South Korean Women Take to Social Media to Smash Gender Roles and their Makeup

South Korean women are protesting their country’s high beauty standards by destroying their makeup and Escaping the Corset.

South Korea could be the textbook definition of “impossibly high beauty standards.” Its market for makeup and skincare products is so extensive that “K-Beauty” is its own category in beauty shops around the world.

South Korean women are expected to maintain a strict skincare and makeup routine that can take up to two hours every day before leaving the house for work or school.

To bring attention to the high level of scrutiny South Korean women are under, many have begun to document destroying their make-up products and posting pictures and video on social media.

South Korean social media has been covered with broken lipstick, crushed eyeshadow and blush palettes, toner and moisturizer bottles overturned and poured over, all resembling Jackson Pollock paintings. Many of these posts include a poster flipping off the pile, with “#EscapeTheCorset” written in pre-smashed lipstick.

Escape the Corset is a feminist movement in South Korea that serves as an umbrella term for protests against South Korean misogyny. Corset, of course, serves as a metaphor for the country’s stringent body standards for women.

The feminist movement was under attack last July when the Seoul Metro banned ads that contained “personal opinions or motivations,” many of which were feminist-based and called for an end to spycam crimes and sexual violence.

Escape the Corset truly took off following the murder of a 23 year old woman at Gangnam Station in May 2016. The man who stabbed her said he felt “ignored and belittled” by women his whole life. As a result, large-scale protests sprouted all over the country to fight against sexual violence, harassment and impossible beauty standards.

A major issue brought up during the protests included “spycam porn,” where someone would record video of a woman’s genitalia while they were sleeping or going to the restroom, or shoot video up strangers’ skirts in public. Authorities have done little to apprehend perpetrators of this trend.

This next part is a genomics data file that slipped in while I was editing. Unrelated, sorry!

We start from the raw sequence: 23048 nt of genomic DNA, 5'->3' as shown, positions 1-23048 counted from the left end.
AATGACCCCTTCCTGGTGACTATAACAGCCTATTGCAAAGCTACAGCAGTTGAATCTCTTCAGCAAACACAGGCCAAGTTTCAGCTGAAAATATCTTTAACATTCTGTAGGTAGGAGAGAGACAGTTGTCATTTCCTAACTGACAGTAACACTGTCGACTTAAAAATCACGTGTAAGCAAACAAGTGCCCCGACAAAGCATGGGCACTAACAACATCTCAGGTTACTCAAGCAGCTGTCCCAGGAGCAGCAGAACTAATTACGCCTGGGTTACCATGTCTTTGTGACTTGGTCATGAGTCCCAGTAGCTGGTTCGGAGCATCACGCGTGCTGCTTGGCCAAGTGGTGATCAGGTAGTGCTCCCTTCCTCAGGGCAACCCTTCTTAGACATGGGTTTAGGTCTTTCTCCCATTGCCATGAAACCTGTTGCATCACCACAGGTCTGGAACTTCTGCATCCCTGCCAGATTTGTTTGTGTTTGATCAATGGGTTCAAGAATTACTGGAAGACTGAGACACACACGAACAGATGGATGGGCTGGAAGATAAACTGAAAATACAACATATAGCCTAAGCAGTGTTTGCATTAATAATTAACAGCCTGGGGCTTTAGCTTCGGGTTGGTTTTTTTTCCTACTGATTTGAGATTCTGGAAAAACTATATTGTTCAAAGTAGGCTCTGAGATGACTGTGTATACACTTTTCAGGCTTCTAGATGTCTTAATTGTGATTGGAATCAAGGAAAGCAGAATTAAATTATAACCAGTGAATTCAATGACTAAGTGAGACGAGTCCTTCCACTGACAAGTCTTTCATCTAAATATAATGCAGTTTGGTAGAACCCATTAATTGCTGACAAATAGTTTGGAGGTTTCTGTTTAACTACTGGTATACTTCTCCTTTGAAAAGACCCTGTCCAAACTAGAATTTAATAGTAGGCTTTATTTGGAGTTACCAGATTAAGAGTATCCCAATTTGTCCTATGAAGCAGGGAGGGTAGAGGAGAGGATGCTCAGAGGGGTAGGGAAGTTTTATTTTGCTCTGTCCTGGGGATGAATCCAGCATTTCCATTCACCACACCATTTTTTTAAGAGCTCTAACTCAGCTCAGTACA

Pictures of smashed makeup and skincare products aren’t the only things women are getting rid of to “escape the corset.” Women are also posting pictures of themselves wearing comfortable clothes like sweatpants and t-shirts, next to pictures of themselves in tight-fitting dresses and lots of jewelry. Others posts show women with their once long, curled, dyed hair next to their new short, natural hair. Many women have decided to take all three measures and share their transformations online.

One of the most notable acts of protest online was a YouTube video posted by makeup guru Lina Bae. At the beginning of the video, she puts on heavy makeup starting with a bare face. Comments that have been aimed at her, both in real life and on the internet, are edited into the video, things like “you’d look prettier if you try” and “your bare face is a terror to my eyes.”

As she continues to put on makeup, the comments get worse. “I’d kill myself if I was her.” When she’s done, she shows off her face and gives a small smile. The comments change. “You look so pretty!” and “You’re so good at makeup!” But all too quickly do they become “you think she’s enough with just makeup?” and “I want to beat her up.”

She takes off her makeup again. No comments show on the video. When she’s done, she looks up and gives a genuine smile. The video closes with a black screen with text that reads “I am not pretty. And that’s okay.” The video went viral not because Lina Bae showed off her makeup skills but she showed off herself.

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